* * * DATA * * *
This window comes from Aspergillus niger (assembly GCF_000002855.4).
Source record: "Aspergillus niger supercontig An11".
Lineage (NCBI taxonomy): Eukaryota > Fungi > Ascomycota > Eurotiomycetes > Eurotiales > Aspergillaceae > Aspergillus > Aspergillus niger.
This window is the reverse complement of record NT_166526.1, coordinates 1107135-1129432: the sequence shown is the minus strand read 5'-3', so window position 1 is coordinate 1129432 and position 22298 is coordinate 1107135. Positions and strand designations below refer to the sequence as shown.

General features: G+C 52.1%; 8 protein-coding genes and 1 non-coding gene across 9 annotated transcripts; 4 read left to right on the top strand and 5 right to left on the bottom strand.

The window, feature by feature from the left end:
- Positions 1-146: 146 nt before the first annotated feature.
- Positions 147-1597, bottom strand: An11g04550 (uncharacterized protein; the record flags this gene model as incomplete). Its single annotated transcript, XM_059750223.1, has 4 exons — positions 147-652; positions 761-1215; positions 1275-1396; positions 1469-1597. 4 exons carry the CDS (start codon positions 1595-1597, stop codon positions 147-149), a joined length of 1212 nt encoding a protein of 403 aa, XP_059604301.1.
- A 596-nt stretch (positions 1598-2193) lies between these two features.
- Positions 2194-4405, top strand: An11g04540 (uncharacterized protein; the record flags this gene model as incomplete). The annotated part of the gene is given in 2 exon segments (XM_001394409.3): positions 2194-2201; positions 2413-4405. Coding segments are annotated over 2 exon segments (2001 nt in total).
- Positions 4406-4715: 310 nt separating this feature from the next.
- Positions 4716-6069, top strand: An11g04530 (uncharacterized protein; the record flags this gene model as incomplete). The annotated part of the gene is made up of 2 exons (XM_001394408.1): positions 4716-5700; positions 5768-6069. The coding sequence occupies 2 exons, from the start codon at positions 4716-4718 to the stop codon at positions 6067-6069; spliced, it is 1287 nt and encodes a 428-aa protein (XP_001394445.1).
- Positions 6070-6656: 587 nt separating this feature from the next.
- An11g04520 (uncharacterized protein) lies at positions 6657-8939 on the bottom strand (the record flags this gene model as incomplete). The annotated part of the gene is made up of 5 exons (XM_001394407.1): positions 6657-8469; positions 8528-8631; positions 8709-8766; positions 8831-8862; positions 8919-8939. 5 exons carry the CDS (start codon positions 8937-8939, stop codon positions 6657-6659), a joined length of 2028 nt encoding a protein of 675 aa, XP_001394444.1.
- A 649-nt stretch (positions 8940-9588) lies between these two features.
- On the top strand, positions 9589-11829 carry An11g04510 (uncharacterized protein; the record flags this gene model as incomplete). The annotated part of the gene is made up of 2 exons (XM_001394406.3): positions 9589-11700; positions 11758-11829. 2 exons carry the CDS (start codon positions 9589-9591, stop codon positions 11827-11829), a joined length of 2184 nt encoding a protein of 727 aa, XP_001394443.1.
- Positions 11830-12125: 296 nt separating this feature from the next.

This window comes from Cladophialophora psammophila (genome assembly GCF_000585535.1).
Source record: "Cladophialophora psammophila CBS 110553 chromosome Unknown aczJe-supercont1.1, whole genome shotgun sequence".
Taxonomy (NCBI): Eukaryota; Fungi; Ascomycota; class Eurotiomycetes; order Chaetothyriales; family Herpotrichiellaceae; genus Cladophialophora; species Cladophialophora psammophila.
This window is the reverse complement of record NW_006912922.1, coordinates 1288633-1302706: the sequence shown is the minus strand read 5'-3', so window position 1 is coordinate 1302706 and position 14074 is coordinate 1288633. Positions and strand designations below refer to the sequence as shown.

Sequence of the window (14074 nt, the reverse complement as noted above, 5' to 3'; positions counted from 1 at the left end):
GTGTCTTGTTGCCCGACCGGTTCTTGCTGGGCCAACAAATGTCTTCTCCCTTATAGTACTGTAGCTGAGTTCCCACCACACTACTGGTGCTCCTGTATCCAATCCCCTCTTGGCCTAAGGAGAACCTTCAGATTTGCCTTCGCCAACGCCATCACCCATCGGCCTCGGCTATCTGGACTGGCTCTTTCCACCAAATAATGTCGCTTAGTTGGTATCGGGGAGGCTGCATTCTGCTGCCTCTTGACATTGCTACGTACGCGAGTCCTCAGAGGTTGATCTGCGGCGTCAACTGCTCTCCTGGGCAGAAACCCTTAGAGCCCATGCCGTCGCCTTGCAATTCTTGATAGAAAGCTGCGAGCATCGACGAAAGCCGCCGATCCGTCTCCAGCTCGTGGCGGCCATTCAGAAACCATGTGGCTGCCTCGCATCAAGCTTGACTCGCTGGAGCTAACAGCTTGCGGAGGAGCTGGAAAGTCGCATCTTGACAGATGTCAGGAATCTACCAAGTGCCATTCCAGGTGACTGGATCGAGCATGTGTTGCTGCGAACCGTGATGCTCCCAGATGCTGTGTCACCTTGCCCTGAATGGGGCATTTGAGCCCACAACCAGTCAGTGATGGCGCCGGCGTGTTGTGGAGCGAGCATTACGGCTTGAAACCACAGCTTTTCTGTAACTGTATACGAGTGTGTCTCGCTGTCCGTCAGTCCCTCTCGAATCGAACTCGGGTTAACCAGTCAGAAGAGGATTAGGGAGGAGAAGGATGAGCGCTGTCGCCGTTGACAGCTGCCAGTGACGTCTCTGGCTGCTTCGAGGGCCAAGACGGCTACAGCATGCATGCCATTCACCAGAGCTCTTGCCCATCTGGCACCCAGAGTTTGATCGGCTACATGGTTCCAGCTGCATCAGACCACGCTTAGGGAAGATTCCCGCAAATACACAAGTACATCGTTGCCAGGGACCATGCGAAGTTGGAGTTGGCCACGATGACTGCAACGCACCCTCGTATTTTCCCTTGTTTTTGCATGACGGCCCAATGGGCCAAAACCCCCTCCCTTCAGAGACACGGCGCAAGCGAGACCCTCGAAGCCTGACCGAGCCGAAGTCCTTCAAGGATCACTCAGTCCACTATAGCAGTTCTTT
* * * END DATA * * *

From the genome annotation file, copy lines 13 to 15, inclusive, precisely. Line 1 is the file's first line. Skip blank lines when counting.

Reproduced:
- Positions 6070-6656: 587 nt separating this feature from the next.
- An11g04520 (uncharacterized protein) lies at positions 6657-8939 on the bottom strand (the record flags this gene model as incomplete). The annotated part of the gene is made up of 5 exons (XM_001394407.1): positions 6657-8469; positions 8528-8631; positions 8709-8766; positions 8831-8862; positions 8919-8939. 5 exons carry the CDS (start codon positions 8937-8939, stop codon positions 6657-6659), a joined length of 2028 nt encoding a protein of 675 aa, XP_001394444.1.
- A 649-nt stretch (positions 8940-9588) lies between these two features.